James Boswell, The Life of Samuel Johnson:
After wandering about in a kind of pleasing distraction for some time, I got into a corner, with Johnson, Garrick, and Harris.
GARRICK: (to Harris.) ‘Pray, Sir, have you read Potter’s Aeschylus?’
HARRIS. ‘Yes; and think it pretty.’
GARRICK. (to Johnson.) ‘And what think you, Sir, of it?’
JOHNSON. ‘I thought what I read of it verbiage: but upon Mr. Harris’s recommendation, I will read a play. (To Mr. Harris.) Don’t prescribe two.’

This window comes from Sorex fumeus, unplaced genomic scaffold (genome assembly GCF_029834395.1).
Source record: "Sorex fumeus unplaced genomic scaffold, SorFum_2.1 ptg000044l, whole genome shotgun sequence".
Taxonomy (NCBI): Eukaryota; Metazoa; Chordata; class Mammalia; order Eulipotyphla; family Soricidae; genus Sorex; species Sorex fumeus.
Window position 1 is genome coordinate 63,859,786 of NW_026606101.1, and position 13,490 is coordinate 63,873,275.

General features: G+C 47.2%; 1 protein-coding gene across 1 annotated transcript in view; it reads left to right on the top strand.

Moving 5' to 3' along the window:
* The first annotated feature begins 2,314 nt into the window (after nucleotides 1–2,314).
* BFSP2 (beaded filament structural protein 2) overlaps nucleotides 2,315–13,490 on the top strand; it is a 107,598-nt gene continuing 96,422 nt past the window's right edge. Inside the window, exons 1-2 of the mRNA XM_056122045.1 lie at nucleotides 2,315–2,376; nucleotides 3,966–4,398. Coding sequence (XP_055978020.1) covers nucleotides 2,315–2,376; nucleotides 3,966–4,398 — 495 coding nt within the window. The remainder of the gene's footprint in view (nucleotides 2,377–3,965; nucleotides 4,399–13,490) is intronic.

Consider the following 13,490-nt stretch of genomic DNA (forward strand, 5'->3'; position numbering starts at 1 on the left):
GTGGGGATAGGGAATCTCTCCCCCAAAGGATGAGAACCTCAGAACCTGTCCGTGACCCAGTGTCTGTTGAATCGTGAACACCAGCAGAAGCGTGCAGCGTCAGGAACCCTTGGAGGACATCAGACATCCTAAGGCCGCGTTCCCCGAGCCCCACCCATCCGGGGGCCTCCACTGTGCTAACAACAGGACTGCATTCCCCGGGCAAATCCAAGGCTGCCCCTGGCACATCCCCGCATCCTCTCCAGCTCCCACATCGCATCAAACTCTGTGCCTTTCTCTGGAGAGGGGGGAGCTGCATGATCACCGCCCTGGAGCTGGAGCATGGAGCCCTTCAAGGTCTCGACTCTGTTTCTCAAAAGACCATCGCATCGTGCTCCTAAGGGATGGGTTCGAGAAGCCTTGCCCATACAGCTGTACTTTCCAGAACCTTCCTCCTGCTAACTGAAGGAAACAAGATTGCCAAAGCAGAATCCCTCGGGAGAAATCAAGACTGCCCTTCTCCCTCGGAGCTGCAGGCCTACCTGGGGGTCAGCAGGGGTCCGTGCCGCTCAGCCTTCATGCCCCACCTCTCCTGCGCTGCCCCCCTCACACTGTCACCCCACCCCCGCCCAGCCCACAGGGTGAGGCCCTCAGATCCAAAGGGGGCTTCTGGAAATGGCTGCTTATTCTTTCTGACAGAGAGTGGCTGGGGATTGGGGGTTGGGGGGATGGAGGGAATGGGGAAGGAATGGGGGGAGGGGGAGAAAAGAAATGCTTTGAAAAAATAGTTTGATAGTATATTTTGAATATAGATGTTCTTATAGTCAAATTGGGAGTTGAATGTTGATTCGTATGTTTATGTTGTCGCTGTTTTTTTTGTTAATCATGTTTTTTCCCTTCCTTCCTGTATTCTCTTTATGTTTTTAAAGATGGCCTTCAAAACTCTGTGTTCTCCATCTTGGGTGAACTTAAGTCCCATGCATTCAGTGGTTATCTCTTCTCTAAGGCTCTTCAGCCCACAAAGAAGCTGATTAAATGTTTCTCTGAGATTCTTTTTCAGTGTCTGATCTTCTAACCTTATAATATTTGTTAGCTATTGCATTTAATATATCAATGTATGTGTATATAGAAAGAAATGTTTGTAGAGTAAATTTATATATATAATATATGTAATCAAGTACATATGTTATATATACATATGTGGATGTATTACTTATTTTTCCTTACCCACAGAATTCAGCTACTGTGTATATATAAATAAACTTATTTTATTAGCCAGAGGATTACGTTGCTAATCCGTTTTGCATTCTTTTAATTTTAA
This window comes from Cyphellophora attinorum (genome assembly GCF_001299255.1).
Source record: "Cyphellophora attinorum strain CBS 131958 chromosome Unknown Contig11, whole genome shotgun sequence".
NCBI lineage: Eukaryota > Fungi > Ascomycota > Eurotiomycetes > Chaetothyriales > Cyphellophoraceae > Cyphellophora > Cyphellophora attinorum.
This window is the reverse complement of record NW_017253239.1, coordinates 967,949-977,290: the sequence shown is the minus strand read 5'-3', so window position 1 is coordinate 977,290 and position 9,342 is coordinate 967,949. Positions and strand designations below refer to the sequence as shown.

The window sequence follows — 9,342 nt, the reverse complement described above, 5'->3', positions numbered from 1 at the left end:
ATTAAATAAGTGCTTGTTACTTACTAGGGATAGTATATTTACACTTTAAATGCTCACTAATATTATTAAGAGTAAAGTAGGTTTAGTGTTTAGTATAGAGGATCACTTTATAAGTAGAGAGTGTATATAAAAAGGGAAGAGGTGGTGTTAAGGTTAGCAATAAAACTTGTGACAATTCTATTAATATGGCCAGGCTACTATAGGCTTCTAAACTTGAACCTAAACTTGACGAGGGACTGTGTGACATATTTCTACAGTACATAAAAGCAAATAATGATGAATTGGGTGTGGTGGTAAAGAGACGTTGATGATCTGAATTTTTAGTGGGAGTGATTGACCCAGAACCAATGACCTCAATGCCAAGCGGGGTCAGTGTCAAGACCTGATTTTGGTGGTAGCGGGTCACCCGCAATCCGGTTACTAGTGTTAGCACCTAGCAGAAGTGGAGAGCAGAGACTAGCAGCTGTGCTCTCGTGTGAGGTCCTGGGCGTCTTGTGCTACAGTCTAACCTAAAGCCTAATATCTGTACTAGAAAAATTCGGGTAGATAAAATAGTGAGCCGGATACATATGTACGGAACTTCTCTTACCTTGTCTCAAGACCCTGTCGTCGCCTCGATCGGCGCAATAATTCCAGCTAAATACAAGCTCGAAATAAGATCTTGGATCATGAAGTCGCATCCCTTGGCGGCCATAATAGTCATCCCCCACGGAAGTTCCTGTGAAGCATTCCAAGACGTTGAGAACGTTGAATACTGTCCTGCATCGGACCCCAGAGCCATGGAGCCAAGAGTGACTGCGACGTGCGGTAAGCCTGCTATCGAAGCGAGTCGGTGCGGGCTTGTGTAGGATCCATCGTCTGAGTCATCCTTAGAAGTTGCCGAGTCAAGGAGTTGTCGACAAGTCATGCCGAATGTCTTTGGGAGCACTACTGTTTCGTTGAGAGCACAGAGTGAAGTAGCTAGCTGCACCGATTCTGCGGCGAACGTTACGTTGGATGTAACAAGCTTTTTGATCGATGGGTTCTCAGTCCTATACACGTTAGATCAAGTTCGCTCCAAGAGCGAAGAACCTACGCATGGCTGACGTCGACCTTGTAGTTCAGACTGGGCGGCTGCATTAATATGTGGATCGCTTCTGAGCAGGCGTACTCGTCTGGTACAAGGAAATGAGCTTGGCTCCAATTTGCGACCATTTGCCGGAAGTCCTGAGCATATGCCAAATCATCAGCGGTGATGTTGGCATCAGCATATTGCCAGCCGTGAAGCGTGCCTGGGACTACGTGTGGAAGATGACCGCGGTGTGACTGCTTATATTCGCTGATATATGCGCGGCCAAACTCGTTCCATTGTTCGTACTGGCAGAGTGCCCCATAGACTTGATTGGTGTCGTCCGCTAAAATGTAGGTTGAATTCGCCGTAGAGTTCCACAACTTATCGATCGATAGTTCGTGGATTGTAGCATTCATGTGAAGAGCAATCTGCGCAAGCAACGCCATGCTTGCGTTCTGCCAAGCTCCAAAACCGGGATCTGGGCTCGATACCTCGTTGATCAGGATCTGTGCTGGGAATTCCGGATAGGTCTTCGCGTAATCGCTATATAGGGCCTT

Mr. Harris suggested one, I do not remember which.
JOHNSON. ‘We must try its effect as an English poem; that is the way to judge of the merit of a translation. Translations are, in general, for people who cannot read the original.’
I mentioned the vulgar saying, that Pope’s Homer was not a good representation of the original.
JOHNSON. ‘Sir, it is the greatest work of the kind…
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